Methods for the study of strictly anaerobic microorganisms

K. Sowers, Joy Watts

Research output: Chapter in Book/Report/Conference proceedingChapter (peer-reviewed)peer-review


Most anaerobic extremophiles are obligate anaerobes that require strictly anoxic environment, and an extracellular milieu that is poised at a low redox potential. Despite their requirement for fastidiously anoxic conditions, these anaerobic microorganisms are ubiquitous in the environment and occur in a large range of ‘‘extreme’’ habitats that include anoxic sewage digestors, mammalian, ruminant and termite digestive tracts, polar lakes and tundra, geothermal submarine vents, calderas and hot springs, deep sea sediments, and deep subsurface rock. The combined processes of aerobic and anaerobic degradation ensures that CO2 ‘‘fixed’’ as cell carbon by photosynthetic organisms and consumed by heterotrophs, is eventually restored to the atmosphere as CO2, thus completing the global carbon cycle in even the most antianthropomorphic environments. Geological hydrogen-utilizing, CO2-reducing extremophiles such as the methanogenic Archaea can also serve as primary producers of reduced carbon compounds in the absence of photosynthesis, which has significant implications for research in astrobiology and the search for extraterrestrial life. Unlike facultative anaerobes and oxygen-tolerant anaerobes, many obligate anaerobes require stringent anaerobic conditions to maintain viability. This is achieved by using anaerobic gases to prepare anoxic medium with the addition of chemical reducing agents to achieve a low redox potential. Specialized glassware and vessels are utilized to maintain reduced anoxic conditions during growth. This chapter describes the apparatus and methodology for growth, isolation, scale-up of the most stringent anaerobes and the isolation of oxygen-labile biomolecules. Methods described herein are applicable to methanogenic Euryarchaeota, non-methanogenic hyperthermophiles within both the Euryarchaeota and Crenarchaeota, and hyperthemophilic eubacteria within the Thermotogales. These methods are also applicable to ‘‘nonextremophiles’’ such as the iron-reducing and sulfate-reducing bacteria as well as other obligate anaerobes within the eubacteria.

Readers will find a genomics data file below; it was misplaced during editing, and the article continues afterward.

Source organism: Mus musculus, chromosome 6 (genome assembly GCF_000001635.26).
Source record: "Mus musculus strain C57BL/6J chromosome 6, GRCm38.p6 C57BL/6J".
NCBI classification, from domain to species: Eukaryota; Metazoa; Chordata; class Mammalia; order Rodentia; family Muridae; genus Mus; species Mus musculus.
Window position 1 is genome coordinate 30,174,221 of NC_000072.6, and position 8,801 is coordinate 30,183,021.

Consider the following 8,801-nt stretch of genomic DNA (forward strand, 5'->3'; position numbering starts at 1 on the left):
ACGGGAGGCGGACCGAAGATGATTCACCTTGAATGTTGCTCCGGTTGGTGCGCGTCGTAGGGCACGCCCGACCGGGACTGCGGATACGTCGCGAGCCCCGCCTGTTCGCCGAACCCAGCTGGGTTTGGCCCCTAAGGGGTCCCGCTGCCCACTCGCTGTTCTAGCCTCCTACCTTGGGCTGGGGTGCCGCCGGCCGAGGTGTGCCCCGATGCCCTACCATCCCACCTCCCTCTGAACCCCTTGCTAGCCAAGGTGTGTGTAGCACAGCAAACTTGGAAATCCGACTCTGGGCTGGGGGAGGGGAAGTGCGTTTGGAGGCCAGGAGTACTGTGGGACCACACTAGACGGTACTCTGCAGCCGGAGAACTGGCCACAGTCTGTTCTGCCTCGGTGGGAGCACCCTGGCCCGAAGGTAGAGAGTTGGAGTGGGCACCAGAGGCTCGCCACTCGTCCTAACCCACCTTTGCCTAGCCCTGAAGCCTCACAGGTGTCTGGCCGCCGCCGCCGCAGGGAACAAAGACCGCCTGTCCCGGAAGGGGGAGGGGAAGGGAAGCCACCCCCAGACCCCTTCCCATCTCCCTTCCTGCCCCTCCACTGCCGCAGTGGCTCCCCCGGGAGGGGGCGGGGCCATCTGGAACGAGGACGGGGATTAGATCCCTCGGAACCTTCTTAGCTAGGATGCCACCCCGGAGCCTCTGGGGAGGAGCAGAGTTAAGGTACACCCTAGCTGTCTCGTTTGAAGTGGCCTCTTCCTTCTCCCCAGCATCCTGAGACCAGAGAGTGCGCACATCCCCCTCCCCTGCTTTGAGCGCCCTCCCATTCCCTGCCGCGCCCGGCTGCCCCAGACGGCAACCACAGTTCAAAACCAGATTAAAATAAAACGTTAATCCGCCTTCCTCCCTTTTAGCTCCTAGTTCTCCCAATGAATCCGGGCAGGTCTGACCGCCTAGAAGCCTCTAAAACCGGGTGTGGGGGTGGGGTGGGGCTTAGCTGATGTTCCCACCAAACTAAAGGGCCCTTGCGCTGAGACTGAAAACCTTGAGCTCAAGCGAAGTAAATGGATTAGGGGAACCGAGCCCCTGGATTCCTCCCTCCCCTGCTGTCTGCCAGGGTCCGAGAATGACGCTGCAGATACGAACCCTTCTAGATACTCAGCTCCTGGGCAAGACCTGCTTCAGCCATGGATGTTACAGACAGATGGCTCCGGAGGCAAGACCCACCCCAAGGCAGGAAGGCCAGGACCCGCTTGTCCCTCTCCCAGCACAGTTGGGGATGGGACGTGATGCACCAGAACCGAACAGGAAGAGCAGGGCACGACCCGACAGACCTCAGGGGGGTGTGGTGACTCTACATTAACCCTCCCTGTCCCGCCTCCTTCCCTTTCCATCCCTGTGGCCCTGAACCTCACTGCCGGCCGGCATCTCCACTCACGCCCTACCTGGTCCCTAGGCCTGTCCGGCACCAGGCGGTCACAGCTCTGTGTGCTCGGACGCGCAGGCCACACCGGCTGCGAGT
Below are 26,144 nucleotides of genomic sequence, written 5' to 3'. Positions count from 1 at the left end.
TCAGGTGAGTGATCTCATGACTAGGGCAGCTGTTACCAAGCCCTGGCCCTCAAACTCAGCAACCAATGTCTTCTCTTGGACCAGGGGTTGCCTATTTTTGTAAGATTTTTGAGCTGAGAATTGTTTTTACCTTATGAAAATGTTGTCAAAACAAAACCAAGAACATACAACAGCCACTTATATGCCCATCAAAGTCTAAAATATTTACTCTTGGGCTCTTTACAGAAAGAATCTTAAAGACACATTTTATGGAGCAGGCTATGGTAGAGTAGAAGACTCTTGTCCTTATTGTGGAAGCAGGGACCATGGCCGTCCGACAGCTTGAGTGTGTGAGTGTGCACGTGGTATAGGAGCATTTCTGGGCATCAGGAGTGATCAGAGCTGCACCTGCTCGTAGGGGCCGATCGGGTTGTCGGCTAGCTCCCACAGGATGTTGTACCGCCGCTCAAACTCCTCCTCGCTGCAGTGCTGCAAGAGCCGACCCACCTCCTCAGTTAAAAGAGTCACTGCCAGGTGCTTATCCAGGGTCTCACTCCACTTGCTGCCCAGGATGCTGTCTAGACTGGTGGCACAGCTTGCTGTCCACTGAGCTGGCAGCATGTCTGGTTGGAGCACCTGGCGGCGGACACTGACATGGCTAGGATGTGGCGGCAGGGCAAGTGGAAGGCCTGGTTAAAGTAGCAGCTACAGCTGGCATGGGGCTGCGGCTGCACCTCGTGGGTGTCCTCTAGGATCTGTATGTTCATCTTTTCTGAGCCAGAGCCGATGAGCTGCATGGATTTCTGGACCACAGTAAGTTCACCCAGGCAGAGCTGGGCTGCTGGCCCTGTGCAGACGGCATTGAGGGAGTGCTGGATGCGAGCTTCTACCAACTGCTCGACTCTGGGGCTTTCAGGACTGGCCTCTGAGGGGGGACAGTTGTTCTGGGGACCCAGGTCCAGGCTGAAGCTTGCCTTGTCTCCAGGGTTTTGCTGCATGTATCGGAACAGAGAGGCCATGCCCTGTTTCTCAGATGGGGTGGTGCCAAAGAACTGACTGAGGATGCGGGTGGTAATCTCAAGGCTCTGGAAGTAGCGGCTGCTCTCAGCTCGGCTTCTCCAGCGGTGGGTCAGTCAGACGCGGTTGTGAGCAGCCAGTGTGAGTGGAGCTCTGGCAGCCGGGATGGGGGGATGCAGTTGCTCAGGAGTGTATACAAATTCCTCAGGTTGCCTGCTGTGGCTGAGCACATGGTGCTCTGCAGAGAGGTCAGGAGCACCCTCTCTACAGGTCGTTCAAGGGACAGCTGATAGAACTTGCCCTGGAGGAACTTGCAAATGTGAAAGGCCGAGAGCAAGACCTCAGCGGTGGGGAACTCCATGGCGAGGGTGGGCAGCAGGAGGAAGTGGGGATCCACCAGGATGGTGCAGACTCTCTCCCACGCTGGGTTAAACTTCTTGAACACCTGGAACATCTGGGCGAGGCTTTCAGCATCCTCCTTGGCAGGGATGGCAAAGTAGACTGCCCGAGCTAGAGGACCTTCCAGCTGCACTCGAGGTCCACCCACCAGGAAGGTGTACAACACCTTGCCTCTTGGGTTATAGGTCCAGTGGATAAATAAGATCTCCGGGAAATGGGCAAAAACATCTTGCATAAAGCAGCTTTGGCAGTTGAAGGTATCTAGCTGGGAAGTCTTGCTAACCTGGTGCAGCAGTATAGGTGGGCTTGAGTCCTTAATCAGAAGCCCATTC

Original languageEnglish
Title of host publicationExtremophiles
EditorsF. Rainey, A. Oren
Place of PublicationOxford
PublisherAcademic Press Inc.
Number of pages27
ISBN (Print)9780125215367
Publication statusPublished - 2006

Publication series

NameMethods in microbiology
PublisherElsevier / Academic Press


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